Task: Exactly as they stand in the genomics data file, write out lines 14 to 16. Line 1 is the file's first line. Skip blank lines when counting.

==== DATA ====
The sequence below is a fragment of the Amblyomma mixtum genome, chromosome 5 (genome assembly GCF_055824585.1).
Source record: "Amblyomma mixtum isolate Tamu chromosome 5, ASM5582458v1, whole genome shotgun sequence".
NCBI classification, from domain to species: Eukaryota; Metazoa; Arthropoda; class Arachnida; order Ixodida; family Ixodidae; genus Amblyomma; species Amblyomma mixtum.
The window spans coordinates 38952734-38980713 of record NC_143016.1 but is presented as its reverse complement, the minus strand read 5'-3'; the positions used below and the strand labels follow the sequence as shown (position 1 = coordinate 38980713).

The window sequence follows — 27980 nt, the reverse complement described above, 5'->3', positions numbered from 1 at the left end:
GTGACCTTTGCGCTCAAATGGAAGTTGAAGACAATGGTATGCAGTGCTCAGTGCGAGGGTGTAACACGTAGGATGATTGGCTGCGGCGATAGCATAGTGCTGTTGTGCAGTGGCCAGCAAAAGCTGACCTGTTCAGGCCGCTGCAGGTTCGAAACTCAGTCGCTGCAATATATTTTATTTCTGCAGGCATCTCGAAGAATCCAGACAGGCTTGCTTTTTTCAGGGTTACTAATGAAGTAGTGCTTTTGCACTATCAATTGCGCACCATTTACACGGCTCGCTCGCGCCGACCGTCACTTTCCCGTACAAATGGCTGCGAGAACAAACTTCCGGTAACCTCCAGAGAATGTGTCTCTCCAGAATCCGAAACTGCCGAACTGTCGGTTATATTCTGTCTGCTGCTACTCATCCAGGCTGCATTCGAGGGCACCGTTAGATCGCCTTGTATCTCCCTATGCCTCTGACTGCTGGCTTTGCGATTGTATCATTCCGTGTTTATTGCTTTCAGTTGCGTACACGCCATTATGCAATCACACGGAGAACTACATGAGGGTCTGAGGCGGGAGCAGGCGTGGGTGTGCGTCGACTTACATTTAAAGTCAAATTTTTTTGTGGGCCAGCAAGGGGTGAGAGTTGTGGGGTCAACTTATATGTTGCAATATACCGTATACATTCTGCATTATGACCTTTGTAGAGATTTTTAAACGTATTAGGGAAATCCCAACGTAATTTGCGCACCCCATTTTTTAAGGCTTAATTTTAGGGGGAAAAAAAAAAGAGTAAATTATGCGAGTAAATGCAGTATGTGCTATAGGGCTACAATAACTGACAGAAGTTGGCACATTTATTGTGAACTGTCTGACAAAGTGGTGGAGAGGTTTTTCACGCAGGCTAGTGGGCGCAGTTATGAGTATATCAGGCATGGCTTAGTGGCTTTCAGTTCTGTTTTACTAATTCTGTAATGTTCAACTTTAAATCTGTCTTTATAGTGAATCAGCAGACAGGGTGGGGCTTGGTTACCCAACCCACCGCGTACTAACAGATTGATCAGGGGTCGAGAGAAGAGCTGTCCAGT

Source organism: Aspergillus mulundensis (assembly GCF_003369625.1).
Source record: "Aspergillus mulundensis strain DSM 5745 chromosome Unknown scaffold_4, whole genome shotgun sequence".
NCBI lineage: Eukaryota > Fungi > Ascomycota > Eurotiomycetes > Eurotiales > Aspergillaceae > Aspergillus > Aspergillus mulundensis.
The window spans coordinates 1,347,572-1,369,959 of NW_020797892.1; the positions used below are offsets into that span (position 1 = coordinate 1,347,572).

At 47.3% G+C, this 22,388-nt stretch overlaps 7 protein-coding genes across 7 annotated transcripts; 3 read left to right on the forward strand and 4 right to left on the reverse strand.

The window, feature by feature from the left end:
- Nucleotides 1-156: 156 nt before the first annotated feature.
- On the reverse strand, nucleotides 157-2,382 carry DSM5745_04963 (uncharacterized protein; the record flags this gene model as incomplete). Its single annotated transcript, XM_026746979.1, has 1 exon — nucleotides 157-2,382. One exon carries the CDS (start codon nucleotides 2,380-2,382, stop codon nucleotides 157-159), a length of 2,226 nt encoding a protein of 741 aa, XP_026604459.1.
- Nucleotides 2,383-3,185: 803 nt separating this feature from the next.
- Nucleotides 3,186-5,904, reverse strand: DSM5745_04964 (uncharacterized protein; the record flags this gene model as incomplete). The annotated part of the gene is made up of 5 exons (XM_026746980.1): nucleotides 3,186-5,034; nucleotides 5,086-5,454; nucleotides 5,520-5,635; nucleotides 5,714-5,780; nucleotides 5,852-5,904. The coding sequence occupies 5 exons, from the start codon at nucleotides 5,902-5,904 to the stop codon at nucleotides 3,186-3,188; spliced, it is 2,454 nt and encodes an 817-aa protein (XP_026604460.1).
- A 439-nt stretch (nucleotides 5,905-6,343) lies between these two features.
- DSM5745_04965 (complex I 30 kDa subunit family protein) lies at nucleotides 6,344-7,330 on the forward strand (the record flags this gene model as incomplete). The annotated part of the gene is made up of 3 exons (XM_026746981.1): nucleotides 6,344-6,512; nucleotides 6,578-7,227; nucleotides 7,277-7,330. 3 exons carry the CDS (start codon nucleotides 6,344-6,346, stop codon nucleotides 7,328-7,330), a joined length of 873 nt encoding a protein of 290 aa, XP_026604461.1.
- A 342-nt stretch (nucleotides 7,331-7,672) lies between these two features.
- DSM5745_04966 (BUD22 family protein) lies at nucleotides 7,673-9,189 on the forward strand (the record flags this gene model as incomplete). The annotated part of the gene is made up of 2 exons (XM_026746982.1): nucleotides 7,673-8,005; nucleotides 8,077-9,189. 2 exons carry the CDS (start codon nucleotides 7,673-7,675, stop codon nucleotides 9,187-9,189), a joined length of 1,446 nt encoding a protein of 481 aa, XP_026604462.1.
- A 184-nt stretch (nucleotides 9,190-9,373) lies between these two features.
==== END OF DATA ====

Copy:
- On the reverse strand, nucleotides 157-2,382 carry DSM5745_04963 (uncharacterized protein; the record flags this gene model as incomplete). Its single annotated transcript, XM_026746979.1, has 1 exon — nucleotides 157-2,382. One exon carries the CDS (start codon nucleotides 2,380-2,382, stop codon nucleotides 157-159), a length of 2,226 nt encoding a protein of 741 aa, XP_026604459.1.
- Nucleotides 2,383-3,185: 803 nt separating this feature from the next.
- Nucleotides 3,186-5,904, reverse strand: DSM5745_04964 (uncharacterized protein; the record flags this gene model as incomplete). The annotated part of the gene is made up of 5 exons (XM_026746980.1): nucleotides 3,186-5,034; nucleotides 5,086-5,454; nucleotides 5,520-5,635; nucleotides 5,714-5,780; nucleotides 5,852-5,904. The coding sequence occupies 5 exons, from the start codon at nucleotides 5,902-5,904 to the stop codon at nucleotides 3,186-3,188; spliced, it is 2,454 nt and encodes an 817-aa protein (XP_026604460.1).